In Burkina Faso, research on ginger is recent and mainly concerns the study of genetic diversity conducted by 59. Cultivars currently under cultivation were issued from selection by the farmers themselves based on the phytosanitary status of rhizomes and their preferences in terms of size, colour and taste (spiciness). Particular attention should therefore be paid to the formal management of ginger seed rhizomes in terms of quality control.


7.2.2. Molecular Markers

Molecular markers are the most appropriate tool for the assessment of genetic diversity, since they are not prone to the effect of the environment. Genetic diversity studies conducted to date on ginger and other related species used AFLP-like molecular markers 31, 70, 71, 72, ISSR, SSR, RAPD 59, 73, 74 and isoenzyme markers. These markers are renowned for their simplicity, speed and reliability of results. In particular, PCR-based marking systems are known for their effectiveness in genetic diversity studies 55, 71, 75. However, the result that has consistently emerged from the different systems of diversity studies was the low genotypic variability, despite the high morphological diversity known in ginger 60.

In Africa, and particularly in Burkina Faso, there is little or no variability 59. Virtually the same clones may be found in the different producing regions. Generally, vegetatively propagated plants such as ginger have low genetic diversity 57, 76. This is also due to the relatively recent introduction of this spice species in Africa from Asia 13, 45. In addition, in a pivotal study, the analysis of sequence labels expressed had made it possible to detect in the NCBI database, 64026 SNP sites and 7034 sites of indel polymorphism with a frequency of 0.84 SNP / 100 bp 77. There is then a significant variability hidden in the genome, the study of which should detect more molecular polymorphisms at the proportion of the high phenotypic variability. As a result, diversity analyses based on genome sequencing offer interesting prospects for exploiting genetic diversity for breeding the species 78, 79. Advanced analysis of genetic diversity expressed by variants in a linear sequence of DNA, is relevant for detecting genes responsible for traits of agronomic and commercial interests in ginger 80.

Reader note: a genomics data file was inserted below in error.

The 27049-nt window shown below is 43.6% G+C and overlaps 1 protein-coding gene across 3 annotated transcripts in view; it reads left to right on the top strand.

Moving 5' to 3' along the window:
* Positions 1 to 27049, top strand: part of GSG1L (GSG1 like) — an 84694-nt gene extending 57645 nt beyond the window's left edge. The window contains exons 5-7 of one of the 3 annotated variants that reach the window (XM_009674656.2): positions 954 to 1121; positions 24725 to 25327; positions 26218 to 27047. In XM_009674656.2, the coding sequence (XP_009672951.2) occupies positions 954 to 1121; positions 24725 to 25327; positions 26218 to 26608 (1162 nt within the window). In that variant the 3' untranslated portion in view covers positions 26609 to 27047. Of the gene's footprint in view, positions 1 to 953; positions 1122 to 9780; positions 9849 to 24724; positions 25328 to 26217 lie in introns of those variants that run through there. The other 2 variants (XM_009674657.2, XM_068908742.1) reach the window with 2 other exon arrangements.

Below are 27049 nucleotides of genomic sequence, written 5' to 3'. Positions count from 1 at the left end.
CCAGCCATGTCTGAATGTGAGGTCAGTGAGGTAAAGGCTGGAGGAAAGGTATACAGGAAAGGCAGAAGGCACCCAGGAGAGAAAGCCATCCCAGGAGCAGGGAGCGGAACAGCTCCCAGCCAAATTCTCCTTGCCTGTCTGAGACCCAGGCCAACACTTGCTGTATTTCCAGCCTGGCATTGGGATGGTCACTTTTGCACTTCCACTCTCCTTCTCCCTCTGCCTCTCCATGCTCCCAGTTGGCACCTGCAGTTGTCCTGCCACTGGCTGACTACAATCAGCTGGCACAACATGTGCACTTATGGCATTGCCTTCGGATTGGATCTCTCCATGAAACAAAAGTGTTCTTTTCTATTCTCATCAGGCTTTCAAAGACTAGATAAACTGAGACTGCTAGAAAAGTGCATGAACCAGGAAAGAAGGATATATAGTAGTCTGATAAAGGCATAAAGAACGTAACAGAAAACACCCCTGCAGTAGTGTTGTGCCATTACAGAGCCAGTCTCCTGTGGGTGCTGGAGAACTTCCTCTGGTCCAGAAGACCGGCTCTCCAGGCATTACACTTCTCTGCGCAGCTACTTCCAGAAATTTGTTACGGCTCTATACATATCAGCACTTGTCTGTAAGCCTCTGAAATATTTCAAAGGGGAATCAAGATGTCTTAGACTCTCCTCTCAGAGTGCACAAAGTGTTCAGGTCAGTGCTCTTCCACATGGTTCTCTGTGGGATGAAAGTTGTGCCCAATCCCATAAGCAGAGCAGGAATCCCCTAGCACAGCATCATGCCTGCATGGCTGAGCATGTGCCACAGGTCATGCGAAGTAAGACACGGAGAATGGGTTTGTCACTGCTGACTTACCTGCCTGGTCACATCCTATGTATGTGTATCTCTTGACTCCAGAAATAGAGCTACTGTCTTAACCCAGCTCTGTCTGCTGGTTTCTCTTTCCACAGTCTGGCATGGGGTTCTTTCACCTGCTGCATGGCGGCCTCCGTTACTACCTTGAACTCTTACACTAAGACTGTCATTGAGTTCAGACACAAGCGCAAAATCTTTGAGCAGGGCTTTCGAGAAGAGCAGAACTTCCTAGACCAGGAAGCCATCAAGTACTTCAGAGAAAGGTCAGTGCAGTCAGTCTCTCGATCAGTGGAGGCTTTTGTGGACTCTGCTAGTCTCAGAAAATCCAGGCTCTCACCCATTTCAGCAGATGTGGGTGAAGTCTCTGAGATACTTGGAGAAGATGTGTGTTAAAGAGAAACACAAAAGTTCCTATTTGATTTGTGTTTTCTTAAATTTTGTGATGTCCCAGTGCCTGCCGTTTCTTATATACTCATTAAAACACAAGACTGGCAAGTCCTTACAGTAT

Since the available knowledge on the ginger genome is scarce, RAPDs have been the most widely used markers in the crop diversity studies 75, due to their reproducibility and their high level of polymorphism 81. However, SSRs remain until then one of the most powerful markers that make it possible to accurately and quickly assess the level of genetic diversity within germs of any crop. To this end, eight (8) SSR markers have been specifically developed on ginger 75, 81. Nowadays, SNPs have become prime markers in the characterization of genetic material, especially in high-throughput detection and easy integration of genotyping data. They have the advantage of accurately characterizing and describing the complete genome of a species 77, 82. The development of this type of markers on ginger would be very useful to deepen the study of the crop genetic diversity. In addition, the application of molecular markers has proved to be effective in the management of collections of genetic material and varietal identification. Furthermore, they contribute to our understanding of the genetic control of quantitative traits and thus support the breeding process.